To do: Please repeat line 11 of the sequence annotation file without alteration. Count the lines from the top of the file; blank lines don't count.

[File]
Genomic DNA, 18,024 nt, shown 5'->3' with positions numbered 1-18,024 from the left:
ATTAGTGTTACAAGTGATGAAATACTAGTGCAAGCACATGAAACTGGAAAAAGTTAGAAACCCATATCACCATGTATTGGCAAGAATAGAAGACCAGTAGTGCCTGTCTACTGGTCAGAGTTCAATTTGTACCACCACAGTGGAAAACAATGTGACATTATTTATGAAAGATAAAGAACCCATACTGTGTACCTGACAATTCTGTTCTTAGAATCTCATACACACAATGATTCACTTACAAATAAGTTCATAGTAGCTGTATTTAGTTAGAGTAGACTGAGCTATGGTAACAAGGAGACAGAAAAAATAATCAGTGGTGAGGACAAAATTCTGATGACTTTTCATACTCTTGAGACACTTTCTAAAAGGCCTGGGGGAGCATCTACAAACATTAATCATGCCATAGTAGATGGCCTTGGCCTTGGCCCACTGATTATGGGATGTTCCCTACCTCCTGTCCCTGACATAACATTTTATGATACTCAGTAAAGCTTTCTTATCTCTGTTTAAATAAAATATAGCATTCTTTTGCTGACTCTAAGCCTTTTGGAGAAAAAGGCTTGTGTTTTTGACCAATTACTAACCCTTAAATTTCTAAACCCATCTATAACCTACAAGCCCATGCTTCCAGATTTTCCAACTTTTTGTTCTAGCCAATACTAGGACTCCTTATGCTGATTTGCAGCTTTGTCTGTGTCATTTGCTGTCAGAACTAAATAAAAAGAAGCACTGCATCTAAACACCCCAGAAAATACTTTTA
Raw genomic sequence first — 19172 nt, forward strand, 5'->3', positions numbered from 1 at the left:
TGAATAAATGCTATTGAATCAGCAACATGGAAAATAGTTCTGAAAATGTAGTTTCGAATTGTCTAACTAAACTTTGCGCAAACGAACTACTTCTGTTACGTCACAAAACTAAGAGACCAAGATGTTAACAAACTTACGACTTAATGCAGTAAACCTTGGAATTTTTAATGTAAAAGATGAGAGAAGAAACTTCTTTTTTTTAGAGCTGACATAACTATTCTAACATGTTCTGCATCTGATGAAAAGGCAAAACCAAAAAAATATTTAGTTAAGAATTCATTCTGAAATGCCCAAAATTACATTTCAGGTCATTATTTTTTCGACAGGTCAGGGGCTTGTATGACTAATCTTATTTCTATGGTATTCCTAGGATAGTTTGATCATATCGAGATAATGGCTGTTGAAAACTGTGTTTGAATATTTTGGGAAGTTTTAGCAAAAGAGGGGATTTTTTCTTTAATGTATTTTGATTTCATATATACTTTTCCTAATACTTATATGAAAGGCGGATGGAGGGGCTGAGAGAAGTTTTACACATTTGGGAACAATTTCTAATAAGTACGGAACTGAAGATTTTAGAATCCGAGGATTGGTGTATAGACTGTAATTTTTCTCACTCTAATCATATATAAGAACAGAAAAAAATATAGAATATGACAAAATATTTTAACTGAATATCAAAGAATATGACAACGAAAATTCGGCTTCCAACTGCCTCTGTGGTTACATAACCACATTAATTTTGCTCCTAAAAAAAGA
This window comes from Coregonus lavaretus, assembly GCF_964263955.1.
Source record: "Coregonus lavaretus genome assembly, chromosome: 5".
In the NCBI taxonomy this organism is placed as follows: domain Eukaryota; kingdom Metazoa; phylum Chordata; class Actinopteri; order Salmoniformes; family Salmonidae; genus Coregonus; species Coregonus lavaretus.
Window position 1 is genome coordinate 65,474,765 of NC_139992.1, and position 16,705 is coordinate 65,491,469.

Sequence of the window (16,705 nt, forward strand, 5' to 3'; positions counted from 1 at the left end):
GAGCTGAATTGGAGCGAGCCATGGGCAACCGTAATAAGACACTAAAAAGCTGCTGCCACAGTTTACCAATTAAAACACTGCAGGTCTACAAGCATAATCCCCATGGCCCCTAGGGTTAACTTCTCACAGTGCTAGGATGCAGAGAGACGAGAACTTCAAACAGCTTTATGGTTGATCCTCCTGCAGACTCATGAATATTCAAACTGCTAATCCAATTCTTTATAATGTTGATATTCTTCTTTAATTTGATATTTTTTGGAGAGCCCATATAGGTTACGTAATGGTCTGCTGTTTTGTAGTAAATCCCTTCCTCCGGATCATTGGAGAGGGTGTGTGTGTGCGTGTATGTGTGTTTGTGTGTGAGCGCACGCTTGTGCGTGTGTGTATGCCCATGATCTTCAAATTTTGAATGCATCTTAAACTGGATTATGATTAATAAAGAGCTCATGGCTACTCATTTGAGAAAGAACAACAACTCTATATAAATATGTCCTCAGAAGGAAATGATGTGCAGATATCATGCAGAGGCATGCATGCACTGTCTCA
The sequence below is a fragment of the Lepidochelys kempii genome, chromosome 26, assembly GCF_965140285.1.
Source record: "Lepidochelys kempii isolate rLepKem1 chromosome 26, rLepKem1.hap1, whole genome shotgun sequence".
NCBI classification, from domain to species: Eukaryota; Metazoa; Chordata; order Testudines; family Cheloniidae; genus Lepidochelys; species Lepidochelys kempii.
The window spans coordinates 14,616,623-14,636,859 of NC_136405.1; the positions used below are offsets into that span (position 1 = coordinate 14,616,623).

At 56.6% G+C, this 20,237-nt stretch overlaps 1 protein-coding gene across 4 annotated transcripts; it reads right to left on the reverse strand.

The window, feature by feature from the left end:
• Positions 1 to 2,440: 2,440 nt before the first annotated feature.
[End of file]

The sequence below is a fragment of the Lepidochelys kempii genome, chromosome 26, assembly GCF_965140285.1.